Texas ‘Get Out the Vote’ Campaign Prompts Lone Star AG to Seek School Emails and Conservative Group to Call for Teacher ‘Whistleblowers’
Days after Texas voters went to the polls Tuesday to vote in state primaries, educators in the Lone Star State were still puzzling over a request by the state’s Republican attorney general to seek emails from superintendents and principals regarding efforts to get students and school personnel to vote.
Scott Niven, superintendent of the Allen Independent School District, near Dallas, told The Dallas Morning News that he’s never seen anything like it in his more than 20 years in public education.
The oddness of the issue, which is likely to continue into the midterm general election, was underscored in February when a conservative group called Empower Texans sent letters asking teachers to report on administrators misusing district resources for political purposes, and even set up a special email address for “whistleblowing” teachers to outline their concerns.
The dustup appears to have begun when more than 100 districts in Texas, including Niven’s, adopted “Culture of Voting” resolutions. School boards adopted the resolutions to give their district administrators permission to encourage and facilitate voting among students and staff. Districts have the option to give teachers “no cost incentives,” such as passes to wear jeans to school, if they vote. Some districts also choose to include transportation to polling places — but the resolution included a note that districts should check with their lawyers before busing educators to the polls. The purpose of the resolution, part of a project called Texas Educators Vote, is for educators to model civic participation for students.
Laura Yeager, who directs Texas Educators Vote, told The 74 that the project is simply a “get out the vote” campaign.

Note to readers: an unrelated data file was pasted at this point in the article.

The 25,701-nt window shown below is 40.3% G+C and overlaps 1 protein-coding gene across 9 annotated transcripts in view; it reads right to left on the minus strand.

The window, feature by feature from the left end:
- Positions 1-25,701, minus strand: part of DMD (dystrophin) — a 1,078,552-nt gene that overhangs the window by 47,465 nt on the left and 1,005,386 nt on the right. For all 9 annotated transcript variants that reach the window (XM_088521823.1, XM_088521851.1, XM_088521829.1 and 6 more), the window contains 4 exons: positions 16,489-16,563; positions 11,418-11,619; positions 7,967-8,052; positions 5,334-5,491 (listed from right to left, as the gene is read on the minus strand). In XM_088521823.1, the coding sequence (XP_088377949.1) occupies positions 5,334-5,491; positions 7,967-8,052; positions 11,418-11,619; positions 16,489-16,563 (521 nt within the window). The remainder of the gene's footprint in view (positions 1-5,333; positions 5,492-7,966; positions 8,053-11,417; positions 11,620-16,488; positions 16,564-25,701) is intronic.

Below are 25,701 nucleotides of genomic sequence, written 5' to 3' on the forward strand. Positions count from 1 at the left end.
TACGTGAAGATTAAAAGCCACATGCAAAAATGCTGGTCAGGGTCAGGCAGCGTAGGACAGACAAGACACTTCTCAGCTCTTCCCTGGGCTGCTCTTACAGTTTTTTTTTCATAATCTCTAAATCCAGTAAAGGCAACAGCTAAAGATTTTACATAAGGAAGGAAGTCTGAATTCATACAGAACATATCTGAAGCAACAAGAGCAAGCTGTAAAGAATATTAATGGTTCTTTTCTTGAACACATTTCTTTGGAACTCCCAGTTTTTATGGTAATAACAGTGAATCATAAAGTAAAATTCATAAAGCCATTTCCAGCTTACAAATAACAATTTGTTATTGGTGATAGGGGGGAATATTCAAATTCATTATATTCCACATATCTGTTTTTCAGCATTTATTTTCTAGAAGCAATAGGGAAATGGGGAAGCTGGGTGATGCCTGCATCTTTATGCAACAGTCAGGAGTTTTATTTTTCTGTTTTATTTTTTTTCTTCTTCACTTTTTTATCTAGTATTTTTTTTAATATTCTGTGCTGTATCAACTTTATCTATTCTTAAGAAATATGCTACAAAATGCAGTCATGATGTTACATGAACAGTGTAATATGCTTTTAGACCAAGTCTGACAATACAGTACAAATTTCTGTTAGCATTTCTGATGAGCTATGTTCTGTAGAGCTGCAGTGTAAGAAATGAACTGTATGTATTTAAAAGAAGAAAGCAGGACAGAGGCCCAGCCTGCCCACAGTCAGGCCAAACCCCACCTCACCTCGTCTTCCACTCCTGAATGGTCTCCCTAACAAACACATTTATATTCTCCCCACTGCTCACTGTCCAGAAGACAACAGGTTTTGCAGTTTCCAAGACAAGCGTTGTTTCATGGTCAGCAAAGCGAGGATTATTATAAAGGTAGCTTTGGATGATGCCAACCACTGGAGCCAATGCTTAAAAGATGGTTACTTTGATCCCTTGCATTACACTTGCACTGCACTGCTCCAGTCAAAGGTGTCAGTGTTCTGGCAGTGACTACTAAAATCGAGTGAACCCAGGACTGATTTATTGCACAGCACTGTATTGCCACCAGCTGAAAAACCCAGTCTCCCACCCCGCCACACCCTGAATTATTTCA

“I think they’re worried that people were going to vote,” she said of the politicians and groups who criticize the project. “You would think everyone would encourage civic engagement and support voting, especially an elected official. … I think maybe they felt threatened.”
She added: “We don’t tell anyone who to vote for, we don’t tell anyone what to support, but as a citizen in a democracy, people need to understand what they’re voting on — and then vote.”
In Texas, the conflict is not about Republicans vs. Democrats as much as it is about “moderate Republicans vs. Tea Party Republicans,” Yeager said, noting that much of the pushback has come from individuals and groups that are “closely aligned” politically, on the far right.
Earlier this year, Attorney General Ken Paxton issued a non-binding opinion stating that districts cannot provide students or educators with transportation to the polls unless the trip serves “an educational purpose,” the Denton Record-Chronicle reported. That decision came at the request of state Sen. Paul Bettencourt, a Houston Republican, who said efforts to encourage voting through school district incentives violated state law. The attorney general has also sent cease-and-desist letters to some districts regarding voting initiatives, according to the Fort Worth Star-Telegram.
“You can’t force people to register, you can’t force them to vote, and you can’t offer a reward for that,” Bettencourt said.
Ahead of election day, Paxton issued open records requests — an action that his office normally arbitrates — to several school districts, asking for all emails from superintendents and principals regarding voting and elections, The Dallas Morning News reported.
The attorney general’s office did not respond to requests for comment from The 74.
Niven, the Allen superintendent, told the Morning News that although “it is certainly within their legal right to do a public information request,” the action was “a little bit odd, in my opinion.”
Michael Q. Sullivan, president of Empower Texans, the conservative group, said on Twitter that “lots of teachers are reporting administrators doing things that appear to be illegal or unconstitutional.” He did not elaborate. Empower Texans did not respond to requests for comment from The 74.
When the conservative group sent letters to teachers asking them to become whistleblowers on school-related election hijinks, teachers and others soon mocked the idea on Twitter with the hashtag #blowingthewhistle. Rather than reporting inappropriate behavior, they celebrated teachers who go out of their way to care for students, such as by secretly buying shoes for a child or privately doing laundry for a homeless student. Many also used the hashtag to say they had voted in Tuesday’s primaries.
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